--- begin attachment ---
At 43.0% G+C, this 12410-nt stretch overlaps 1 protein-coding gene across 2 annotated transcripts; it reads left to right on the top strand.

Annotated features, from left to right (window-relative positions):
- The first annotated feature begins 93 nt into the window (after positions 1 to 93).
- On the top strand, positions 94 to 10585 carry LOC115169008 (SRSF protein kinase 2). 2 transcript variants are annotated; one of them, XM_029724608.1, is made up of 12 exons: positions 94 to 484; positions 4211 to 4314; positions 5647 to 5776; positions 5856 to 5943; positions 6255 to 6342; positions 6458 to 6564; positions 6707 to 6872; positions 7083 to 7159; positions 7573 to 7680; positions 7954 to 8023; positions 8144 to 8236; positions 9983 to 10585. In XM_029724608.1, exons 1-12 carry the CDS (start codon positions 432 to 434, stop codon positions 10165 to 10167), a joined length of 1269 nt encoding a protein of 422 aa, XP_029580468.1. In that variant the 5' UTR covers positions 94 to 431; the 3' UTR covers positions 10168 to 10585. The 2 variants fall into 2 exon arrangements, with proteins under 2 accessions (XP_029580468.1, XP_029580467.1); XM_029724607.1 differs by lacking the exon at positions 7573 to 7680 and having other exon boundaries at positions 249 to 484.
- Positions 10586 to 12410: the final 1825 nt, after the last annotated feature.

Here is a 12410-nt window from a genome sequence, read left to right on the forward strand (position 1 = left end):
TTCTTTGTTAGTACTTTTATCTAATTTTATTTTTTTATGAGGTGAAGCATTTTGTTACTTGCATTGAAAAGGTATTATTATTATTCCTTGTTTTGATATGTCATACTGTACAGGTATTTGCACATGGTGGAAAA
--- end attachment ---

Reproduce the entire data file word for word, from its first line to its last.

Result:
At 43.0% G+C, this 12410-nt stretch overlaps 1 protein-coding gene across 2 annotated transcripts; it reads left to right on the top strand.

Annotated features, from left to right (window-relative positions):
- The first annotated feature begins 93 nt into the window (after positions 1 to 93).
- On the top strand, positions 94 to 10585 carry LOC115169008 (SRSF protein kinase 2). 2 transcript variants are annotated; one of them, XM_029724608.1, is made up of 12 exons: positions 94 to 484; positions 4211 to 4314; positions 5647 to 5776; positions 5856 to 5943; positions 6255 to 6342; positions 6458 to 6564; positions 6707 to 6872; positions 7083 to 7159; positions 7573 to 7680; positions 7954 to 8023; positions 8144 to 8236; positions 9983 to 10585. In XM_029724608.1, exons 1-12 carry the CDS (start codon positions 432 to 434, stop codon positions 10165 to 10167), a joined length of 1269 nt encoding a protein of 422 aa, XP_029580468.1. In that variant the 5' UTR covers positions 94 to 431; the 3' UTR covers positions 10168 to 10585. The 2 variants fall into 2 exon arrangements, with proteins under 2 accessions (XP_029580468.1, XP_029580467.1); XM_029724607.1 differs by lacking the exon at positions 7573 to 7680 and having other exon boundaries at positions 249 to 484.
- Positions 10586 to 12410: the final 1825 nt, after the last annotated feature.

Here is a 12410-nt window from a genome sequence, read left to right on the forward strand (position 1 = left end):
TTCTTTGTTAGTACTTTTATCTAATTTTATTTTTTTATGAGGTGAAGCATTTTGTTACTTGCATTGAAAAGGTATTATTATTATTCCTTGTTTTGATATGTCATACTGTACAGGTATTTGCACATGGTGGAAAA